A ferroelectric memory (FeRAM) is a non-volatile memory that utilizes a ferroelectric material (e.g., SrBi2Ta2O9 (SBT) or Pb(Zr,Ti)O3 (PZT)) as a capacitor dielectric that is situated between a bottom electrode and a top electrode. In general, ferroelectric memory elements are non-volatile because of the bistable polarization state of the material. In addition, ferroelectric memory elements may be programmed with relatively low voltages (e.g. less than 5 volts) and are characterized by relatively fast access times (e.g. less than 40 nanoseconds) and operational robustness over a large number of read and write cycles. These memory elements also consume relatively low power, may be densely packed, and exhibit radiation hardness.
Read >0.5 V
Write (12 V)
Read Time (single/
Added Mask for
Cell Size (F˜metal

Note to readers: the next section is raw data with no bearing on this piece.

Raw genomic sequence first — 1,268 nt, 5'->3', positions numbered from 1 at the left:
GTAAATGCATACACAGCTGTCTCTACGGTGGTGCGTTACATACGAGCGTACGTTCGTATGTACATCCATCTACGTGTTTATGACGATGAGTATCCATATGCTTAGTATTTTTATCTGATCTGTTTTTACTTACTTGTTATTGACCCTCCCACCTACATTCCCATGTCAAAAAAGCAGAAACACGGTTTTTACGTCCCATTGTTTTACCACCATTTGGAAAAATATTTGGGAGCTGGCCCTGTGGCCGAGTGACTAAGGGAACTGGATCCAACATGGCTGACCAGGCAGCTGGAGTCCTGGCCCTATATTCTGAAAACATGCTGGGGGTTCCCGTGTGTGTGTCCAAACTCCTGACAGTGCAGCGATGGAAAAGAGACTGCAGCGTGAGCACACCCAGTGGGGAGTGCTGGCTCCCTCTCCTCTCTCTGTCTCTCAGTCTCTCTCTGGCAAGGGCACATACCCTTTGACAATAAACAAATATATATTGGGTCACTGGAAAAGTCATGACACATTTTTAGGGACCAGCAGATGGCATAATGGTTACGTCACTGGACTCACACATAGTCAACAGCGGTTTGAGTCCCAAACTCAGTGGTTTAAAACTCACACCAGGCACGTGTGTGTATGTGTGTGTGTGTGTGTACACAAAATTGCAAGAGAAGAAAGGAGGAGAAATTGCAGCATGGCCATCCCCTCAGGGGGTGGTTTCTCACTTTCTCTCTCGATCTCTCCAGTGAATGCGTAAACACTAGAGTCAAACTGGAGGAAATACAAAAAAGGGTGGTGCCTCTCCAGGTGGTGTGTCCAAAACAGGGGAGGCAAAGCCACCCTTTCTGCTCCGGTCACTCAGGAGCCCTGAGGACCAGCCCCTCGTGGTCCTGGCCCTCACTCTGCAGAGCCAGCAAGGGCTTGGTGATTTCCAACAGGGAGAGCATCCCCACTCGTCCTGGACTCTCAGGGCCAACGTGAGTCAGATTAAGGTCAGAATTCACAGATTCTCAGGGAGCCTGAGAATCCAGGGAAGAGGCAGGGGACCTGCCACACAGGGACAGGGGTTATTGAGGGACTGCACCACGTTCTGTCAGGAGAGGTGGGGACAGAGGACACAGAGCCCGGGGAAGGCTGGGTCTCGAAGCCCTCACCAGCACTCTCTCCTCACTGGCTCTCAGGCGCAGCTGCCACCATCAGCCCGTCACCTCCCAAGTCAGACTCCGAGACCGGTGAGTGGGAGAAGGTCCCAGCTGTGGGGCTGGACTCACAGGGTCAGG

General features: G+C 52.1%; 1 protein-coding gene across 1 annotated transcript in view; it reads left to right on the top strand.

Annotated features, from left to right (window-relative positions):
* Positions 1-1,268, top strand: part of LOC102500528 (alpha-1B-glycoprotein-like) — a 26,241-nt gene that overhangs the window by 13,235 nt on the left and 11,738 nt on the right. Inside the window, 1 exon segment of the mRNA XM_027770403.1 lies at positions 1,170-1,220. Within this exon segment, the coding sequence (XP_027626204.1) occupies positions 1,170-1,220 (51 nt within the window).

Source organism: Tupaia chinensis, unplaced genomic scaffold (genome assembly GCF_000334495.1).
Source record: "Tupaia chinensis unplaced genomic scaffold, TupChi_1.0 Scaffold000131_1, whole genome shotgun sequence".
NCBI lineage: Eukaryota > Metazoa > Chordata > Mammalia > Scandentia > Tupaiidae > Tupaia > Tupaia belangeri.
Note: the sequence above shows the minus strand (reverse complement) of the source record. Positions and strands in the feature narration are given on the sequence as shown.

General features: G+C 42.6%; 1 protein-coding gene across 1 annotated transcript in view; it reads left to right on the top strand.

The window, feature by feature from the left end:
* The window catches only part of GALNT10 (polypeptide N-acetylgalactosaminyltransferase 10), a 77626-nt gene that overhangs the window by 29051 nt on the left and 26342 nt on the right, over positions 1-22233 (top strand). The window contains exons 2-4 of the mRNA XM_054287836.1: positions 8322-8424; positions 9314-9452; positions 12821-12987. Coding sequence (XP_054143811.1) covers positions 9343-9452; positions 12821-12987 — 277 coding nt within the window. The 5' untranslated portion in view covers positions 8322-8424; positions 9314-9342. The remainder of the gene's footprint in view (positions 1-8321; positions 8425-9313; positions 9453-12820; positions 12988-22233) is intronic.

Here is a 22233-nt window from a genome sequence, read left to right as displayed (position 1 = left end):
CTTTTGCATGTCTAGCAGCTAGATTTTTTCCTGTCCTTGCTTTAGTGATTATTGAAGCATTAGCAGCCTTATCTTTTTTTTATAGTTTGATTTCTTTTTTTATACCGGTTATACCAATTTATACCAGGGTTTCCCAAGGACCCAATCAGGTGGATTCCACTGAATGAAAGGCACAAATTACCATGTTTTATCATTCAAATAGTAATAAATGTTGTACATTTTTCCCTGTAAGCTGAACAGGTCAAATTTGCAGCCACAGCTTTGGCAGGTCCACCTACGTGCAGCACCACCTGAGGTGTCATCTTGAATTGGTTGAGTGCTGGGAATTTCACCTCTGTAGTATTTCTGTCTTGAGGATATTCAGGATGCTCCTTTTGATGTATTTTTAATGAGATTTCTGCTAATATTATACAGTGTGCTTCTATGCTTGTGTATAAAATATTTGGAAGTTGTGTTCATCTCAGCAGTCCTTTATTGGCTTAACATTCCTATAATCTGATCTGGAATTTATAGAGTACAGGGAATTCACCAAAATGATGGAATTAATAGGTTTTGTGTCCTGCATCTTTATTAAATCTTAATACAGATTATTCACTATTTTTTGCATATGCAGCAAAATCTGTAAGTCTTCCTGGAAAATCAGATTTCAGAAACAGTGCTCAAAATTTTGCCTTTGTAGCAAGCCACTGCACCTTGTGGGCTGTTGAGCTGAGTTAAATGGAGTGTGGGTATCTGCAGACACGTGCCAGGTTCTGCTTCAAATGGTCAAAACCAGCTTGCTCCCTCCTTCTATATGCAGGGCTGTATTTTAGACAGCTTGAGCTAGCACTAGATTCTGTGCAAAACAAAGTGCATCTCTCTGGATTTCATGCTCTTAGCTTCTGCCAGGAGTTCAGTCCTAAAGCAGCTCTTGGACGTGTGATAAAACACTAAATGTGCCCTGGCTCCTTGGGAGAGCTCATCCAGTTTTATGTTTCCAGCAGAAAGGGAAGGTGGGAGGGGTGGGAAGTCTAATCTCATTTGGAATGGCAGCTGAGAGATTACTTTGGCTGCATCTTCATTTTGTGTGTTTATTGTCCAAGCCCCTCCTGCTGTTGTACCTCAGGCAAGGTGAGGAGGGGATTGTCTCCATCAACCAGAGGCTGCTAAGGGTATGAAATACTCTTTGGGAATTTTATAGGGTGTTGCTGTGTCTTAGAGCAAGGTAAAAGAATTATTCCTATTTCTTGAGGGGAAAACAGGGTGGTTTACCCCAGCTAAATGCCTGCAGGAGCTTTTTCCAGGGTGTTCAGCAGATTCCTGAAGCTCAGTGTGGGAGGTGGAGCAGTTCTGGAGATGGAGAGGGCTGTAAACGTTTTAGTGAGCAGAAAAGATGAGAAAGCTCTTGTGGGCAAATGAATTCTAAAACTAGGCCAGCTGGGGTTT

To integrate ferroelectric capacitors with standard complimentary metal oxide semiconductor (CMOS) device technology, several new materials with non-standard metal constituents must be introduced into the Si wafer fabrication facility. Among the materials that are needed to fabricate a typical ferroelectric capacitor stack are PZT or SBT dielectrics, along with one or more of the following electrode materials: Ir, Ru, or Pt. Some of the metals present in these materials, such as Ti, Ta, and Pt, are used in mainstream Si wafer fab lines. Other metals, such as Pb, Zr, Sr, Bi, Ru, and Ir, conventionally are not introduced into Si manufacturing flows. Accordingly, little is known regarding the effect of these materials on the yield, reliability, and electrical performance of CMOS-based devices. Moreover, despite the fact that front-end technology requirements for wafer surface processing stipulate concentrations less than 9×109 atoms/cm2 for known critical metals such as Cu at the 180 nm technology node, precise limits for the FeRAM-related metal contaminants have not been quantified.